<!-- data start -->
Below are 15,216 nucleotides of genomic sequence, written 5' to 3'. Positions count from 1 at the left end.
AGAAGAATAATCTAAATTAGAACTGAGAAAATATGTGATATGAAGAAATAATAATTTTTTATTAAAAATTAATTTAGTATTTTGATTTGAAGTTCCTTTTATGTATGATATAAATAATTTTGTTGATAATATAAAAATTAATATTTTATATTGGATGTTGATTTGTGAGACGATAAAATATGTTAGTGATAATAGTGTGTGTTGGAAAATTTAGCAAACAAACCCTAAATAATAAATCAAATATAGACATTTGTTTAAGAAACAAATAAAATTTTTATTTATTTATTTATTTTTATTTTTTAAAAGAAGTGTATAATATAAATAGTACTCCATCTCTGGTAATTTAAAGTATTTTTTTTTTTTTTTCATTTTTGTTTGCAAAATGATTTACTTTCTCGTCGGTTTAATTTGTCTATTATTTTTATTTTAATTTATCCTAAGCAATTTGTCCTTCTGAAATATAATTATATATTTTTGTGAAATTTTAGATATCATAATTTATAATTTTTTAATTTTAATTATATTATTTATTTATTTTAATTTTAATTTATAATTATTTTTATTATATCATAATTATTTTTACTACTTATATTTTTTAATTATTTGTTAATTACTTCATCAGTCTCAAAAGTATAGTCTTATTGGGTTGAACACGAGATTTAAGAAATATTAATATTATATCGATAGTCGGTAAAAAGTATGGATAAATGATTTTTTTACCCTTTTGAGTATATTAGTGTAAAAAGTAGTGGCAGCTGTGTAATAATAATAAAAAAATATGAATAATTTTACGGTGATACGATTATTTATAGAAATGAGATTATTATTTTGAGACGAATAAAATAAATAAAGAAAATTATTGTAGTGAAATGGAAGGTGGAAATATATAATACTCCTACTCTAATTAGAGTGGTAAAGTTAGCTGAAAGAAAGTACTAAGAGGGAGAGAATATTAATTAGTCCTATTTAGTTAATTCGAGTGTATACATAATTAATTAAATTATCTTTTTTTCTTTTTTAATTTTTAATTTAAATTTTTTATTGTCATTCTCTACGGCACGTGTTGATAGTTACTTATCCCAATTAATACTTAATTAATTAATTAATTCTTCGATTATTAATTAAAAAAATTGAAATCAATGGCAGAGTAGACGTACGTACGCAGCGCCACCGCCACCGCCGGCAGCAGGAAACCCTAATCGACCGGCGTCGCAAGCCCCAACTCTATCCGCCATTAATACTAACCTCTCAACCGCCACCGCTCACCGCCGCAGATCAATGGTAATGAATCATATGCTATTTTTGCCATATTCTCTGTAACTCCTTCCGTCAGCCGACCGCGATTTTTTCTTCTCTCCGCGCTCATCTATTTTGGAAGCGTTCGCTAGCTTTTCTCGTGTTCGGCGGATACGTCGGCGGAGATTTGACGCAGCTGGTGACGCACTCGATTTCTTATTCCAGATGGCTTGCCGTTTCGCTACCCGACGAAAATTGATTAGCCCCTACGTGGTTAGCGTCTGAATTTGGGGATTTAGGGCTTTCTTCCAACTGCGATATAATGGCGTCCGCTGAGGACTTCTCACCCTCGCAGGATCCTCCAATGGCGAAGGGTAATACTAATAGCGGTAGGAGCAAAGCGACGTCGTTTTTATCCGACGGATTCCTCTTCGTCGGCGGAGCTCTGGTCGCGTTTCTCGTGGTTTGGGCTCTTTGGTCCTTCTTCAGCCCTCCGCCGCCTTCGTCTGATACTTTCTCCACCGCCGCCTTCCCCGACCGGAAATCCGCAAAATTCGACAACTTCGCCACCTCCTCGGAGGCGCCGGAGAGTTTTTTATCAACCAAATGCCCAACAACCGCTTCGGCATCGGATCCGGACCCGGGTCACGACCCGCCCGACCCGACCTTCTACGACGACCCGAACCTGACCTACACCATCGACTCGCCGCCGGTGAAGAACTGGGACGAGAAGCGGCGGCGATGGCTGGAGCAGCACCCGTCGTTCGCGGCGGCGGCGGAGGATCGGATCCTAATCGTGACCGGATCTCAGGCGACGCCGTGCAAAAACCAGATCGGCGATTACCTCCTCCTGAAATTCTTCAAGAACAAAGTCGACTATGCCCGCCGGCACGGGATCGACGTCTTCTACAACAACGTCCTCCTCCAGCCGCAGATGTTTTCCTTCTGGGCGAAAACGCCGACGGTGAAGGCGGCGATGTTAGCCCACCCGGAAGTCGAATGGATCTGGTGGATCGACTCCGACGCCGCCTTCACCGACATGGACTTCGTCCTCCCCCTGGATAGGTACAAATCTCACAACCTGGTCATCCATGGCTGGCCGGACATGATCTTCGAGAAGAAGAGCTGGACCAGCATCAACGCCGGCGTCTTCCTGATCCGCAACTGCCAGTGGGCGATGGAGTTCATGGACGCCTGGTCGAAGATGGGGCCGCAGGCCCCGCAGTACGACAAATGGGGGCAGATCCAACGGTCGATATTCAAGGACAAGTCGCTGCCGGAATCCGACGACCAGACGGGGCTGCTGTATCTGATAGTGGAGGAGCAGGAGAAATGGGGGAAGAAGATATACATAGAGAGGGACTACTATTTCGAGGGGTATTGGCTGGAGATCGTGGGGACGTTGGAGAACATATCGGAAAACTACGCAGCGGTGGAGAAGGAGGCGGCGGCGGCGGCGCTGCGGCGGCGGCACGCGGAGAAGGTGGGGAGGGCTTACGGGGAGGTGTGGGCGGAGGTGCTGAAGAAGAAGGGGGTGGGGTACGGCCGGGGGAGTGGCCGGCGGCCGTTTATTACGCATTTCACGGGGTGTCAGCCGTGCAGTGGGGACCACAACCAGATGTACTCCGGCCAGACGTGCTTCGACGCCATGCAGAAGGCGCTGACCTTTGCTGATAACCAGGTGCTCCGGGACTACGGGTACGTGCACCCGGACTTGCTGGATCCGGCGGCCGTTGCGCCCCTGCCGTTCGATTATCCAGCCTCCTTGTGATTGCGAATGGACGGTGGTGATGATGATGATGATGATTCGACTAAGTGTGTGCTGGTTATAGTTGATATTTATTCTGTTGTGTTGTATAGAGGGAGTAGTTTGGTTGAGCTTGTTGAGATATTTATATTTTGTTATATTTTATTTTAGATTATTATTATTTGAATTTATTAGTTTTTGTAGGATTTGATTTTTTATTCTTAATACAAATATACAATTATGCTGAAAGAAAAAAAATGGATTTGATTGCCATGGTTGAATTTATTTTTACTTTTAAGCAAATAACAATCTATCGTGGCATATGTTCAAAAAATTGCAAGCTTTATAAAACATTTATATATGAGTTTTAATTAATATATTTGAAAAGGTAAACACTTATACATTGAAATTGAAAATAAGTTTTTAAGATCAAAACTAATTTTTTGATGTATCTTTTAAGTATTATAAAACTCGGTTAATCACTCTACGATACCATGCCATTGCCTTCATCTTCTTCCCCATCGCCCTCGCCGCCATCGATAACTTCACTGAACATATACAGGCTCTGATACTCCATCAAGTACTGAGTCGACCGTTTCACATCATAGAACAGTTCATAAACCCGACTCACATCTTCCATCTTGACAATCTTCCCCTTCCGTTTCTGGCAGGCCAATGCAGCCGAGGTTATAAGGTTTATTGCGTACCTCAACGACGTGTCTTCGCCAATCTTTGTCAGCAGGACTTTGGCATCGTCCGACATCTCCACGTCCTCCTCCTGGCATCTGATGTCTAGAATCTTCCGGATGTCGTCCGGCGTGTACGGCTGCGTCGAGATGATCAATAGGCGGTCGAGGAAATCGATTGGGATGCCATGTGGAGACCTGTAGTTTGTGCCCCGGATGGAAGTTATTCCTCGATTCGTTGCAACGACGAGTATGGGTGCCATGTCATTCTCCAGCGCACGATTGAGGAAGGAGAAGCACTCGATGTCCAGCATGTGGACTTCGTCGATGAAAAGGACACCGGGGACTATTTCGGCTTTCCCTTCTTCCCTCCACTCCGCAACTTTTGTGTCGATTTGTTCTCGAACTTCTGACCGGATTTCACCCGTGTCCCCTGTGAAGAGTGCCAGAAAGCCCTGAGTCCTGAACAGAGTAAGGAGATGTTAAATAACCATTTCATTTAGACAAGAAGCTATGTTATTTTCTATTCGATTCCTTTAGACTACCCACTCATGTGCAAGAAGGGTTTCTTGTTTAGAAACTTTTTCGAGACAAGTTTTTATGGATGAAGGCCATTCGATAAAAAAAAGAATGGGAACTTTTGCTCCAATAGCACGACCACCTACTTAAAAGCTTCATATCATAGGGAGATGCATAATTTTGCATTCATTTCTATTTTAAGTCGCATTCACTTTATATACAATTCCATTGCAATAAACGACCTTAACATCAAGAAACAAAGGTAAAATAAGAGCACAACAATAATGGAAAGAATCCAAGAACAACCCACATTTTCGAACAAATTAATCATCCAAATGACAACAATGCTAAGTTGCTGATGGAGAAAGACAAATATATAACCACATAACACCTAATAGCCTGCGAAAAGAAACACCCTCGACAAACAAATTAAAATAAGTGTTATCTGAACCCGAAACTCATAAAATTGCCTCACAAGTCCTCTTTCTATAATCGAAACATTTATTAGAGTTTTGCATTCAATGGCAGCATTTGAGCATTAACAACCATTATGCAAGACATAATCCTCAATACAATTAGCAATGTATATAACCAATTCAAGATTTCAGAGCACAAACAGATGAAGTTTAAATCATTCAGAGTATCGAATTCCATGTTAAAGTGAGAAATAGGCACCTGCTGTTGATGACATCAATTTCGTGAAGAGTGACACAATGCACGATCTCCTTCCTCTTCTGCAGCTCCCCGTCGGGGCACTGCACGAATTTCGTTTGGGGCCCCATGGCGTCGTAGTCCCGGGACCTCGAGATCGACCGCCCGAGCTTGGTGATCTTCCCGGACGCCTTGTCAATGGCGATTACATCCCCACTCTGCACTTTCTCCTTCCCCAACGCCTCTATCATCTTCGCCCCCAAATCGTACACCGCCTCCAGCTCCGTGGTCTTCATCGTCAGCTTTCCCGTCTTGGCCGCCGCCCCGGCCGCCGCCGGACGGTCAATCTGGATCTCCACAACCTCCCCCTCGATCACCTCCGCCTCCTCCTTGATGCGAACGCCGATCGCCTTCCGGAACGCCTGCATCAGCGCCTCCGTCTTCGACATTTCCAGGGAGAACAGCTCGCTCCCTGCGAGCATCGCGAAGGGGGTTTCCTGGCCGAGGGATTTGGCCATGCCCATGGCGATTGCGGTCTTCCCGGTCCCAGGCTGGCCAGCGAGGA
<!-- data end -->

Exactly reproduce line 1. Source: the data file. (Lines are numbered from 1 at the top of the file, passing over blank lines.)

Below are 15,216 nucleotides of genomic sequence, written 5' to 3'. Positions count from 1 at the left end.